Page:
The Lost Joys of the Bookstore

Headed out while on a brief stay elsewhere and they had a real, honest-to-goodness bookstore nearby. It wasn’t quite the Mom & Pop store for which I’d been hoping, but it was a bookstore.

Spread out before me, behind a glass edifice, was a vast expanse of paper and forgotten words. Authors known and never discovered, their proud achievements gathering dust as bargain hunters went through the shelves to see what was for sale.

The sections were laid out with helpful headers. True to form, though, the searching had to be done methodically and without any assistance but sharp eyesight and the desire to discover. For someone impatient as I can be, this is a lesson in discipline. I stopped by the obligatory toys section (everything marked up ridiculously), breezed through fiction’s overwhelming plethora of popular authors on the top shelves, and drifted past the books about serial killers. Stopped by the graphic novels and sci-fi sections.

In short, I targeted the usual sections, and then found my eye drawn to the reliable classics-for-cheap section.

Ah, the bookstore. Where you can get your steps in looking for something you’ll enjoy generally while sitting on your butt.

They’re certainly a dying breed. I wrote a snarky post a long time ago called Bail Out Borders when that chain collapsed and, for some reason, wasn’t given a reprieve.

Aside: The post was removed years ago when I saw the clear trend that people didn’t understand satire anymore and, in a weak moment, purged the blog of a lot of posts. This purge happened because I disliked the hassle of joyless chodes patrolling the internet for things about which to get mad. I’m considering republishing them, because not many people read this blog anymore – I see the stats – and I don’t care as much now.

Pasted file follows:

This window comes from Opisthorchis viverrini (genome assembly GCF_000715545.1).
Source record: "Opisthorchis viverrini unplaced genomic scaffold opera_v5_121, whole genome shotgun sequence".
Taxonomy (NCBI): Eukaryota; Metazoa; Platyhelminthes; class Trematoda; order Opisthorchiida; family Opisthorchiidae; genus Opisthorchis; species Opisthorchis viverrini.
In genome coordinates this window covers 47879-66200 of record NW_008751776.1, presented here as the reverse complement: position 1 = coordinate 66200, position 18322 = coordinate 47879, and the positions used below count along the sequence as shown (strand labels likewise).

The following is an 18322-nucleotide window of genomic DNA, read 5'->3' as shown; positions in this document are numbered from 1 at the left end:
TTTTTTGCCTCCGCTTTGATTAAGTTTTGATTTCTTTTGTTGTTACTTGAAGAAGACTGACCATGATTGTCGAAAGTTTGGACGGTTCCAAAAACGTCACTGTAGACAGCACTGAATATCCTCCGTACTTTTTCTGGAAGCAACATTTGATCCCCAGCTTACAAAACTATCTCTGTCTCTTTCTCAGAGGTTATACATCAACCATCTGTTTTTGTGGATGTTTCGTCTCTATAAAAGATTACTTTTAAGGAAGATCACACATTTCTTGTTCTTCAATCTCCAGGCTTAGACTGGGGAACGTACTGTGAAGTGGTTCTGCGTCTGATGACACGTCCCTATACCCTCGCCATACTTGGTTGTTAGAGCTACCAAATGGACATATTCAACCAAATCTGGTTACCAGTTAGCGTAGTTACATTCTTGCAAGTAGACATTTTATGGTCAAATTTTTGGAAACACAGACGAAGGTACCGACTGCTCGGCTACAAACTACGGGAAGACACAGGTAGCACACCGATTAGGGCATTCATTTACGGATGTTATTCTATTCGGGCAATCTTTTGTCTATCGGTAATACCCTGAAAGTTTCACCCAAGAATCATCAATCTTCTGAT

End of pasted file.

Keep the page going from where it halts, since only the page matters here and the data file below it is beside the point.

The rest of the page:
Anyway.

Being in a bookstore always puts me in touch with some of the best memories of my youth. Discovering new Star Wars books (Heir to the Empire was a legitimate surprise when I saw it on the shelves those many years ago), digging through the clearance bin, feeling the urge to walk out with something.

I had some really fun and odd interactions with other people in bookstores, too.

That’s all replaced now with shopping on Amazon, of course. Why go to a book store and dig for something when The Algorithm knows my preferences so well?

Frankly, some of the magic is missing now.

The Algorithm robs some of the joy of the unexpected find, the impulse buy, the fact that today I saw a reprint of a book from (The Absolutely Batsh** Crazy) L. Ron Hubbard, written before he ever dreamed of Thetans.

A 1936 story I didn’t even know existed, written by a talented-yet-nuts writer?

FOR THREE DOLLARS? YES, PLEASE.

So yeah, I miss the lost joys of the bookstore. I wish they could make a comeback.

They won’t, though. The closest bookstore to me, part of the Barnes & Noble chain, just closed its doors for good. Borders died years ago, Barnes & Noble is likely on that path, and so we’re all left with the impersonal recommendations of the false-choice hallways of our Internet prison.

Good thing I’m committed to maintaining the health of the Bookshelf of the Banned.

kessel komments

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